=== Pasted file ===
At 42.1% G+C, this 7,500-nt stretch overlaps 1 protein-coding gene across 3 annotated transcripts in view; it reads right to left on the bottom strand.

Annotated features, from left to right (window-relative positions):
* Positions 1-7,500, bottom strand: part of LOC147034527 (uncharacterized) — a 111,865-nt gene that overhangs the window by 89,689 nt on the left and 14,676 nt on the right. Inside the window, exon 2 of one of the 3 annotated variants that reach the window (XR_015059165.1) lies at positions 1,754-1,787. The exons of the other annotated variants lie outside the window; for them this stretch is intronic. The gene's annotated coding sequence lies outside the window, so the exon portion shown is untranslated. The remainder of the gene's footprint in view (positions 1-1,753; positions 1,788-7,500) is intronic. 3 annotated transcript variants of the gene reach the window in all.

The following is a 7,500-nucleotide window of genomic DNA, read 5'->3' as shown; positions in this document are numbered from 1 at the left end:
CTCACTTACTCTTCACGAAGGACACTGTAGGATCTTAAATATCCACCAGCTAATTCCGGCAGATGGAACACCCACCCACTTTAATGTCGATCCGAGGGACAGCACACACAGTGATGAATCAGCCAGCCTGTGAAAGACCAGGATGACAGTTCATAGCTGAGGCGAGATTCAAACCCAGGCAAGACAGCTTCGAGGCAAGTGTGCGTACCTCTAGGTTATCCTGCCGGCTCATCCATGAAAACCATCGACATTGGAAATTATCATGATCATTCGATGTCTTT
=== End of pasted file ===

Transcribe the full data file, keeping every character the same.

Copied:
At 42.1% G+C, this 7,500-nt stretch overlaps 1 protein-coding gene across 3 annotated transcripts in view; it reads right to left on the bottom strand.

Annotated features, from left to right (window-relative positions):
* Positions 1-7,500, bottom strand: part of LOC147034527 (uncharacterized) — a 111,865-nt gene that overhangs the window by 89,689 nt on the left and 14,676 nt on the right. Inside the window, exon 2 of one of the 3 annotated variants that reach the window (XR_015059165.1) lies at positions 1,754-1,787. The exons of the other annotated variants lie outside the window; for them this stretch is intronic. The gene's annotated coding sequence lies outside the window, so the exon portion shown is untranslated. The remainder of the gene's footprint in view (positions 1-1,753; positions 1,788-7,500) is intronic. 3 annotated transcript variants of the gene reach the window in all.

The following is a 7,500-nucleotide window of genomic DNA, read 5'->3' as shown; positions in this document are numbered from 1 at the left end:
CTCACTTACTCTTCACGAAGGACACTGTAGGATCTTAAATATCCACCAGCTAATTCCGGCAGATGGAACACCCACCCACTTTAATGTCGATCCGAGGGACAGCACACACAGTGATGAATCAGCCAGCCTGTGAAAGACCAGGATGACAGTTCATAGCTGAGGCGAGATTCAAACCCAGGCAAGACAGCTTCGAGGCAAGTGTGCGTACCTCTAGGTTATCCTGCCGGCTCATCCATGAAAACCATCGACATTGGAAATTATCATGATCATTCGATGTCTTT